Just because the knife is a simple instrument doesn’t mean it’s a simple institution. Learn about the shape, construction and purpose of some of the world’s most famous culinary tools with award-winning British food writer Tim Hayward. His charts and essays reflect an enormous amount of knowledge we can’t wait to sharpen our minds with. Learn about the evolution of British butchers and get ready to be inspired to sharpen your tools and chop, slice, dice and chiffonade your way to culinary glory.
Techniques of butchery don’t just vary internationally. Even across the UK, different cutting plans developed in different regional meat markets. The arcane vocabulary of chumps, chucks, featherblades and fillets historically had subtly different meanings across the country. What has unified British butchery, though, is the joint and the bandsaw. As a nation we favor roasting as the best way of cooking meat and joints; large, almost ceremonial chunks of meat on the bone, have always been the most popular choice over the counter.
The butcher’s bandsaw looks and operates just like the woodworker’s and enables the butcher to treat a carcass much as a carpenter treats a log. The exterior is neatly dressed and then the meat is sawn into chunks. A classic ‘shoulder of lamb’ – that fixture of the Sunday dining table – is a neat square package that looks good on the plate but contains at least a dozen muscles, all of different textures, plus bone, gristle and connective tissue, simply chopped into shape. This sounds like a bad thing, but our national cuisine has evolved around the ‘joint’, and our much envied skill at roasting means that these more heterogenous cuts can be cooked so that the very best of flavor and texture is achieved.
But in other butchery traditions a more sympathetic process has evolved. That of separating the carcass, where possible, into individual muscles or muscle groups by following the ‘seams’ where the muscles join. Remarkably little kit is required. A short, curved butcher’s knife does the initial cutting but the butcher uses the back of it as much as the front, using the blunt edge to scrape where meat adheres to the bone. More unusual is the chainmail glove, not so much, as is often imagined, to protect the opposite hand from the blade but more to provide a sure grip on the meat when pulling muscles free. Seam butchery requires a different set of skills and often involves relearning for a traditionally trained British butcher – however it can be extremely lucrative. The fore end of a lamb, for example, which might previously have yielded a couple of shoulders, a neck and some mince can be carefully teased out into a dozen or more cuts of varying sizes and textures, simple to cook, economical to buy and delicious to eat. These cuts are often best cooked in the pan rather than the oven and/or stewed in liquids and sauces.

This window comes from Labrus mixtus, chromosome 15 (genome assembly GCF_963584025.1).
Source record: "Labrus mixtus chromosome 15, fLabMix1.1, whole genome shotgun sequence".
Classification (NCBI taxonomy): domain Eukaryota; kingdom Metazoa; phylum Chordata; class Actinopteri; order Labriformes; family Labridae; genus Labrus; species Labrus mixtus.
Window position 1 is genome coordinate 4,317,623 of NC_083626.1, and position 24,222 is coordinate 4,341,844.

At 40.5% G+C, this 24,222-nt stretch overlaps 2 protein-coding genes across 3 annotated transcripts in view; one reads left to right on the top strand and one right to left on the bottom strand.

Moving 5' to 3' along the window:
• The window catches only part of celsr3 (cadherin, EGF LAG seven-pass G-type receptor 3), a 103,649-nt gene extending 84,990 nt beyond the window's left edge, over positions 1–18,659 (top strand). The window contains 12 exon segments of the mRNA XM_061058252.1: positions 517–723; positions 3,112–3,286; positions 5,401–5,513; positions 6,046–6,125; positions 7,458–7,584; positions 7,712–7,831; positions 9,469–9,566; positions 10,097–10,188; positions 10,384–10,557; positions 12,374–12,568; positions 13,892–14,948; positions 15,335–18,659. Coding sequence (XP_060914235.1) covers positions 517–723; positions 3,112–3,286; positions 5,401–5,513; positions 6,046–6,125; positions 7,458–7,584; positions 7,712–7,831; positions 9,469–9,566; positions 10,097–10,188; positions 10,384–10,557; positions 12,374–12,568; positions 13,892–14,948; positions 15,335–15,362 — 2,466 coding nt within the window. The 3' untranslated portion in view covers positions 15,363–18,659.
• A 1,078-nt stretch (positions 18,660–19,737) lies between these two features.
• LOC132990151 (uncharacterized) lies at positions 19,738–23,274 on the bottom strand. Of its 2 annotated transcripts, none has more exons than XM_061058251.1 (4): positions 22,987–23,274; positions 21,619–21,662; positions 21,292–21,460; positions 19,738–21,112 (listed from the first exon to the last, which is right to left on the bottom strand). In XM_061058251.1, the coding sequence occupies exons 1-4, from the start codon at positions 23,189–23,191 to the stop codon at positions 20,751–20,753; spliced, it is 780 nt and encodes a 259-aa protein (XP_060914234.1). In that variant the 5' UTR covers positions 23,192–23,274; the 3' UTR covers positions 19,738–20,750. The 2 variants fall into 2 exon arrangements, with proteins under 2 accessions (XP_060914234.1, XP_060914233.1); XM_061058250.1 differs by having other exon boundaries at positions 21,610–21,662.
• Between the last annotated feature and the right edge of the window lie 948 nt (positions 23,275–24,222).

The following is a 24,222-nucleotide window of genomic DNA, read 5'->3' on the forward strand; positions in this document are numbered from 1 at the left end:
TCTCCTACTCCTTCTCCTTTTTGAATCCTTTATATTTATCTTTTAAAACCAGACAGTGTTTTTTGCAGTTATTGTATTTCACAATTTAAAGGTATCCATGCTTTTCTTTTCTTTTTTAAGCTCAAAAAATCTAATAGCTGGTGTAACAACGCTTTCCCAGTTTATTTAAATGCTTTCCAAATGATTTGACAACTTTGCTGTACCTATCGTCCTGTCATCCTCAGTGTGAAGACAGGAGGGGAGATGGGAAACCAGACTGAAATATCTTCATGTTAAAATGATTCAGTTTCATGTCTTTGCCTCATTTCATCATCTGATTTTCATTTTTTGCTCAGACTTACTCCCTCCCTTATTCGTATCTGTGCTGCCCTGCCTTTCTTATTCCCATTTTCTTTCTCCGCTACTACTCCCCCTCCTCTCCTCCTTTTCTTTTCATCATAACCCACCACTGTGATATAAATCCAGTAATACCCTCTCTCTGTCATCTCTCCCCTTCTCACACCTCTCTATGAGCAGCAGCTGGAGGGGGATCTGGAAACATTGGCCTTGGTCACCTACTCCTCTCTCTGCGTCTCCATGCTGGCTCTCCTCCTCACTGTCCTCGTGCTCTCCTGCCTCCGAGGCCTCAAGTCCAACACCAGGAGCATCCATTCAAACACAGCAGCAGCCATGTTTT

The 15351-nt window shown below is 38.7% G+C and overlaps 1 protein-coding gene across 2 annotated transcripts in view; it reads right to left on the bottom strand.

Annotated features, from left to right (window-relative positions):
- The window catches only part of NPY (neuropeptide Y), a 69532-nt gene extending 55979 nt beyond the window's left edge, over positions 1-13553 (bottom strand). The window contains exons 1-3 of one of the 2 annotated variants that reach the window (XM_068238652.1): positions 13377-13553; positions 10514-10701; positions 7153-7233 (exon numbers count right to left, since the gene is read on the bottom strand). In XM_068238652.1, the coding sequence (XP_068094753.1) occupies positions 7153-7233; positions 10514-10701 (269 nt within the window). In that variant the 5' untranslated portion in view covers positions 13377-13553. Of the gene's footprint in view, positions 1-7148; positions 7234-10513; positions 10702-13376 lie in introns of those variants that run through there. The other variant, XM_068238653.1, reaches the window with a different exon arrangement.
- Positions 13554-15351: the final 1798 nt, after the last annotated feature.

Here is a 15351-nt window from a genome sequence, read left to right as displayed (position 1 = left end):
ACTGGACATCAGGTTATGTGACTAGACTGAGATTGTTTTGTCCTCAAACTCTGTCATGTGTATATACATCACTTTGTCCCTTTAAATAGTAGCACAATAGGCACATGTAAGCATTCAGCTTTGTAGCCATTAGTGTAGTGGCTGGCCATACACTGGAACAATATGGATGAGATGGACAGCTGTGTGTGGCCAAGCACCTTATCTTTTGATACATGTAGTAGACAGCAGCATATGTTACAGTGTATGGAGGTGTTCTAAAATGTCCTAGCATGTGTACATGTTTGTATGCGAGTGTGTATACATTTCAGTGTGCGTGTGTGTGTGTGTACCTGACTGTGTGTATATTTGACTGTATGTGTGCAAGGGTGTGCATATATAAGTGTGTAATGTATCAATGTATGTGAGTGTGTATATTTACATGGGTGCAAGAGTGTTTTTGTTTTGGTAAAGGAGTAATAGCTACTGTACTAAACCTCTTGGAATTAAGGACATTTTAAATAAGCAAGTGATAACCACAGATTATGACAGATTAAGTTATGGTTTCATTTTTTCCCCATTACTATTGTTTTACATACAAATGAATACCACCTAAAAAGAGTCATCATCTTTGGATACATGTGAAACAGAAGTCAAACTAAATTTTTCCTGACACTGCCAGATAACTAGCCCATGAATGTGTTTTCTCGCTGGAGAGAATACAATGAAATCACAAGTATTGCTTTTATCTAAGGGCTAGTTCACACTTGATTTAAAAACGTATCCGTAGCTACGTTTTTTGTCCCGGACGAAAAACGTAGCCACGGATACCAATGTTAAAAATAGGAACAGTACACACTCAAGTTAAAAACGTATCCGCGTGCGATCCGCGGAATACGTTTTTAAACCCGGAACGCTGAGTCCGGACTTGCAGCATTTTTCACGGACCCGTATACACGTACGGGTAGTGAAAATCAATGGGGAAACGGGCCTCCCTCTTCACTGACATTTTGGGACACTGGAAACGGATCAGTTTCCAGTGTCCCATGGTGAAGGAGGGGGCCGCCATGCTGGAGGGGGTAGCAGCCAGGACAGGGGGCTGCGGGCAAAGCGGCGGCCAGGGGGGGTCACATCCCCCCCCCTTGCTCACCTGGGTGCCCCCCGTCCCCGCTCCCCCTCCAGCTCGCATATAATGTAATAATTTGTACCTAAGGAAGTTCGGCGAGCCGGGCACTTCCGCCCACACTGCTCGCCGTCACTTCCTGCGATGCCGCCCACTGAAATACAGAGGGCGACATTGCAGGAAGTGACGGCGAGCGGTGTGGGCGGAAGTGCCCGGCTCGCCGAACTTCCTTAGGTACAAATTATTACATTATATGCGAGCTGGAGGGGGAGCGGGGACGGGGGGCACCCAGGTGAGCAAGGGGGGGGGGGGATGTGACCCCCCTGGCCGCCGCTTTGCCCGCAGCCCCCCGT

The British butcher’s kit, therefore, usually comprises ‘steak’ and boning knives, with a steel to keep an edge, plus the saw and the cleaver. Other traditions have tools of various patterns that combine the functions of a heavy knife with a light cleaver.
For generations, local butchers were the experts on sharp knives. Many would have a grinding and sharpening wheel on the premises and early books on cookery or household management suggest taking the domestic kitchen knives to the butcher regularly to have them sharpened. Knife practice in the trade though has changed radically with the arrival of the “diamond steel.”
Where a traditional steel serves only to correct and dress an edge that’s been ground on to a knife, the modern ‘steel’, coated with a fine dusting of abrasive (usually diamond dust) will actually remove metal from the blade. A diamond steel will quickly put a decent edge on any blade with almost no skill needed, however diamond steeling also eats away the blade at a frightening rate. Though traditional sharpening is still practiced by many butchers and taught in apprenticeships, most butchers now use diamond steels and cheaper, mass-produced working knives†, which can be replaced regularly.
† The single-piece, molded plastic handle, lacking microscopic cracks or joints where bacteria might lurk, are also greatly preferred by safety regulators.